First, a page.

I wear boots with steel screws in the soles. It helps keep my butt from being grounded when I walk on the ice covered roads. Having fallen twice last winter I don't care to do that again. I use 1/2 inch sheet metal screws with hex heads as the heads dig into the ice.
                      Bet your wife loves those.I can still hear my aunt yelling at my cousin, "Bruce, I told you not to wear your spurs in the house!"
                      It's all mind over matter.
                      If you don't mind, it don't matter.


                      • #26
                        When I was young, older men tended to wear work boots with nailed soles (hob nailed boots). So did the Army. No problem with those guys being grounded (or earthed) Made an awful noise when they walked on a hard surface.

                        I asked my dad, who'd been in the army, how did they sneak up behind someone, like I'd seen them do it in the films. He said don't believe everything you see in a film (or a video these days)
                        'It may not always be the best policy to do what is best technically, but those responsible for policy can never form a right judgement without knowledge of what is right technically' - 'Dutch' Kindelberger


                        • #27
                          Originally posted by Black Forest View Post
                          I wear boots with copper rivets because my Psychologist told me I needed to be more grounded! Ok, I'll get my hat.
                          Here you go !
                          I apologize if there's an advertisement at the beginning. Youtube monetizes everything because it is run by "Don't Be Evil" GOOGLE. I complained. I'm not get...


                          • #28
                            It is common for safety footware in the UK to have antistatic soles and they are quite high resistance to reduce the danger from ordinary electric shock. Static protection only requires slight conductivity. As for cars with their chains dangling from the rear bumper, that faded out by the 70's, although you could still buy conductive rubber strips with a tungsten end that was fitted instead of the chain. The static was most pronounced when the car was new, like new carpets getting that tiny bit of conductive dirt after a while.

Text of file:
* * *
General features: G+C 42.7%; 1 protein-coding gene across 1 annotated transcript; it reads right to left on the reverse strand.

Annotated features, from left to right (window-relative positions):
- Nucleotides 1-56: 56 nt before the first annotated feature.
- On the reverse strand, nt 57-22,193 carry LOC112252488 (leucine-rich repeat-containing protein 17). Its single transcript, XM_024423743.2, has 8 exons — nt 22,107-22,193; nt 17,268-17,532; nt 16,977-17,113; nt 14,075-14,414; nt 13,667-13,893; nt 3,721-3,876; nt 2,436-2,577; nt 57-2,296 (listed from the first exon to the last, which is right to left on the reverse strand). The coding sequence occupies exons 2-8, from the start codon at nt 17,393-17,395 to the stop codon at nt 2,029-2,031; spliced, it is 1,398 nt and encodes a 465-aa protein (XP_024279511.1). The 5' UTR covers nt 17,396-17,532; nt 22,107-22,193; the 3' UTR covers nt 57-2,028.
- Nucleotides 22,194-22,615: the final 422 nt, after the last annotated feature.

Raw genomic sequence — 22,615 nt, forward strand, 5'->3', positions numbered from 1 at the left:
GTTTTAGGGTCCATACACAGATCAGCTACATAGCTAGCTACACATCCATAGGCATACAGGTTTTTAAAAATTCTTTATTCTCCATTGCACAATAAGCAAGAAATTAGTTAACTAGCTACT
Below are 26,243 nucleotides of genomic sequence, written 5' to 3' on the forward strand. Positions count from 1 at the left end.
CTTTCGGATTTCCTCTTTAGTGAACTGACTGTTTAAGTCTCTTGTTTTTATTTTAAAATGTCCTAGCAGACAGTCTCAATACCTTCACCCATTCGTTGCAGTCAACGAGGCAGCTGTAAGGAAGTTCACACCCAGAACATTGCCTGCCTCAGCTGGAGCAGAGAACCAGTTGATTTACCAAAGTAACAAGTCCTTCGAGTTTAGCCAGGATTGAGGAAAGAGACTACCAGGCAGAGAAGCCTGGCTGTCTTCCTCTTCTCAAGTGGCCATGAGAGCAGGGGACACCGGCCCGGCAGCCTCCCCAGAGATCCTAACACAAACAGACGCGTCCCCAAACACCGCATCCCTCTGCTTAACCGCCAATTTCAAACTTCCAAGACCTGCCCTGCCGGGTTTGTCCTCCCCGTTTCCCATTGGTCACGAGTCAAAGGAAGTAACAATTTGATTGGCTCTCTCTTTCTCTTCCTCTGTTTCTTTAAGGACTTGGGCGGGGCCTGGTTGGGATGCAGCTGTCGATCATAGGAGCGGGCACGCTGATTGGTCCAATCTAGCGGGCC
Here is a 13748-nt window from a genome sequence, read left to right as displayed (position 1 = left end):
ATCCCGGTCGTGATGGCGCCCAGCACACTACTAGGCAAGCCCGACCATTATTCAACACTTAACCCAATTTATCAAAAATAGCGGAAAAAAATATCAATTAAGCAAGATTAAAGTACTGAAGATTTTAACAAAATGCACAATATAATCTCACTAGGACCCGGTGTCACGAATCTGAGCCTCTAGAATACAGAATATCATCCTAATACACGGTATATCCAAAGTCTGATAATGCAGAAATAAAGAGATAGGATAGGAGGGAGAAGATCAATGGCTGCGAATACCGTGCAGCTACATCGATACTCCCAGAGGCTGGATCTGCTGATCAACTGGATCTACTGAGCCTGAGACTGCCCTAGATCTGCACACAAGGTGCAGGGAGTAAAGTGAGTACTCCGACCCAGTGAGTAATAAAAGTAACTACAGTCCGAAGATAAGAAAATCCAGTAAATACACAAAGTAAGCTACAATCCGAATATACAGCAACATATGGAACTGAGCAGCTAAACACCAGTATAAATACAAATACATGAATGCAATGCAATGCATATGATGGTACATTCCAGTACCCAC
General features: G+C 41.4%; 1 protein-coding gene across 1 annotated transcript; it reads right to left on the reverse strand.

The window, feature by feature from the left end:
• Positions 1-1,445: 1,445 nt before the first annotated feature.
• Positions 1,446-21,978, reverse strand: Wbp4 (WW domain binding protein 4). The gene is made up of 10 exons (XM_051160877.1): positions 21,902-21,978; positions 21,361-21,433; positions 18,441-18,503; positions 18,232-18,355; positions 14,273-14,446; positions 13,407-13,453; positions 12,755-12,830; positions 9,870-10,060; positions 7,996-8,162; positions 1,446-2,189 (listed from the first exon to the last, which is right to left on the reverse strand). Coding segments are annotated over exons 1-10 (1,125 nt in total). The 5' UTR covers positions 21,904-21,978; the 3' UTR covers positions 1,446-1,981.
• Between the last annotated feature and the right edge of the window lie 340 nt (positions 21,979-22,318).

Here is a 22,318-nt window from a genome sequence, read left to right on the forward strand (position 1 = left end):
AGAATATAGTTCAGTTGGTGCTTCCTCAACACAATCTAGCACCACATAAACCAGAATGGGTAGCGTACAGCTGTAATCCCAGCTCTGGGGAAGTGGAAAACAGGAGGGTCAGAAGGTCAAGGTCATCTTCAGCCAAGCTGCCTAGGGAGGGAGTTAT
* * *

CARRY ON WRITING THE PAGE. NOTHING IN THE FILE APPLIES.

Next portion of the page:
• #29
                              I’ve worked with blown film extruders, static so bad it would knock you on your ass, imagine a 600kg coil of Hot hdpe film that may have been through a corona discharge unit to surface treat for printing, a big capacitor, anti static boots helped but not completely, we had ball and chain ankle straps, light brass chain with a ball on the end ( copper) sometimes you’d see sparks off it.
                              a couple of the extruder towers were equipped with a gamma radiation source ( remember gold leaf electroscope sinking when exposed to radiation)
                              im not advocating sticking C60 isotopes in you boots btw!
                              , the rivet is supposed to go through the boot to pass charge to ground.


                              • #30
                                At one point I drove an English ford van, a Thames. Thought I'd wax it up nice one day- it looked pretty good considering it was 'just' a work van. 'My little bus' as my mom called it. Anyway, I went to drive to work the next morning and I got an awful whack when I touched the door handle. That continued for about a week before it stopped.

                                When I had the '53 chevy, I would open the door, then deliberately slide across the seat without touching any metal, then I would touch a friend- and give them a zap.

                                As far as the copper rivet to dissipate static charge through my boots- I'm glad I never had any such thing.
                                I seldom do anything within the scope of logical reason and calculated cost/benefit, etc- I'm following my passion-